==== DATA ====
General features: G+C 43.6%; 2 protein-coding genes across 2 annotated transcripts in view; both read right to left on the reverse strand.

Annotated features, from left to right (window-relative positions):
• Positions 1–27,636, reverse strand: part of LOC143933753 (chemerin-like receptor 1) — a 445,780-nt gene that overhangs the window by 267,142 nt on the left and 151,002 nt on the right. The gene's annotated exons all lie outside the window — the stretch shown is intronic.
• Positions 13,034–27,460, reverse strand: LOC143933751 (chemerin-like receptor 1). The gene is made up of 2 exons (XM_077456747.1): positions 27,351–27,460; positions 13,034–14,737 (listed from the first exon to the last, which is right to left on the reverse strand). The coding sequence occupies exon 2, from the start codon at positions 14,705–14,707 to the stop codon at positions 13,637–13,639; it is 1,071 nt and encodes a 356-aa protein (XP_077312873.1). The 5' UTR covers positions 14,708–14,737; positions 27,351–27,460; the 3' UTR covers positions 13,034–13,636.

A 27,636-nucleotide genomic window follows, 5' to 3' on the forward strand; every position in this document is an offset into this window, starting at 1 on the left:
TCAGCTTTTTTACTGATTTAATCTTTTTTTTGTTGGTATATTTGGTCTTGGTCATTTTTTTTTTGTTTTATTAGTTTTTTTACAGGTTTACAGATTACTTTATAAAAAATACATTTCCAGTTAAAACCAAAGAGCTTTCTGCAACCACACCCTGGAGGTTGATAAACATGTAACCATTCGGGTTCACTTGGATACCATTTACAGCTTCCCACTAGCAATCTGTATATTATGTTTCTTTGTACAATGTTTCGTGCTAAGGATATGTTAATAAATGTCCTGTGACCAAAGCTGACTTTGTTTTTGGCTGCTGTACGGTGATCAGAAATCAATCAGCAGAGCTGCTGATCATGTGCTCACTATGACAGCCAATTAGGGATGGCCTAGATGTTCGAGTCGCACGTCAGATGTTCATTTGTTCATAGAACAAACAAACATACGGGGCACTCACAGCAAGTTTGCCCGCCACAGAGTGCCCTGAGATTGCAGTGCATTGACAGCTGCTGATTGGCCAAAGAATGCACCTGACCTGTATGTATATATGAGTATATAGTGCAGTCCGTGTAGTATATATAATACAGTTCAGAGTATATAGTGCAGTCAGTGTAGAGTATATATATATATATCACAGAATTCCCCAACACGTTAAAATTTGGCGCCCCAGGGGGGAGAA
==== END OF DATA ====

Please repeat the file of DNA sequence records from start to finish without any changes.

General features: G+C 43.6%; 2 protein-coding genes across 2 annotated transcripts in view; both read right to left on the reverse strand.

Annotated features, from left to right (window-relative positions):
• Positions 1–27,636, reverse strand: part of LOC143933753 (chemerin-like receptor 1) — a 445,780-nt gene that overhangs the window by 267,142 nt on the left and 151,002 nt on the right. The gene's annotated exons all lie outside the window — the stretch shown is intronic.
• Positions 13,034–27,460, reverse strand: LOC143933751 (chemerin-like receptor 1). The gene is made up of 2 exons (XM_077456747.1): positions 27,351–27,460; positions 13,034–14,737 (listed from the first exon to the last, which is right to left on the reverse strand). The coding sequence occupies exon 2, from the start codon at positions 14,705–14,707 to the stop codon at positions 13,637–13,639; it is 1,071 nt and encodes a 356-aa protein (XP_077312873.1). The 5' UTR covers positions 14,708–14,737; positions 27,351–27,460; the 3' UTR covers positions 13,034–13,636.

A 27,636-nucleotide genomic window follows, 5' to 3' on the forward strand; every position in this document is an offset into this window, starting at 1 on the left:
TCAGCTTTTTTACTGATTTAATCTTTTTTTTGTTGGTATATTTGGTCTTGGTCATTTTTTTTTTGTTTTATTAGTTTTTTTACAGGTTTACAGATTACTTTATAAAAAATACATTTCCAGTTAAAACCAAAGAGCTTTCTGCAACCACACCCTGGAGGTTGATAAACATGTAACCATTCGGGTTCACTTGGATACCATTTACAGCTTCCCACTAGCAATCTGTATATTATGTTTCTTTGTACAATGTTTCGTGCTAAGGATATGTTAATAAATGTCCTGTGACCAAAGCTGACTTTGTTTTTGGCTGCTGTACGGTGATCAGAAATCAATCAGCAGAGCTGCTGATCATGTGCTCACTATGACAGCCAATTAGGGATGGCCTAGATGTTCGAGTCGCACGTCAGATGTTCATTTGTTCATAGAACAAACAAACATACGGGGCACTCACAGCAAGTTTGCCCGCCACAGAGTGCCCTGAGATTGCAGTGCATTGACAGCTGCTGATTGGCCAAAGAATGCACCTGACCTGTATGTATATATGAGTATATAGTGCAGTCCGTGTAGTATATATAATACAGTTCAGAGTATATAGTGCAGTCAGTGTAGAGTATATATATATATATCACAGAATTCCCCAACACGTTAAAATTTGGCGCCCCAGGGGGGAGAA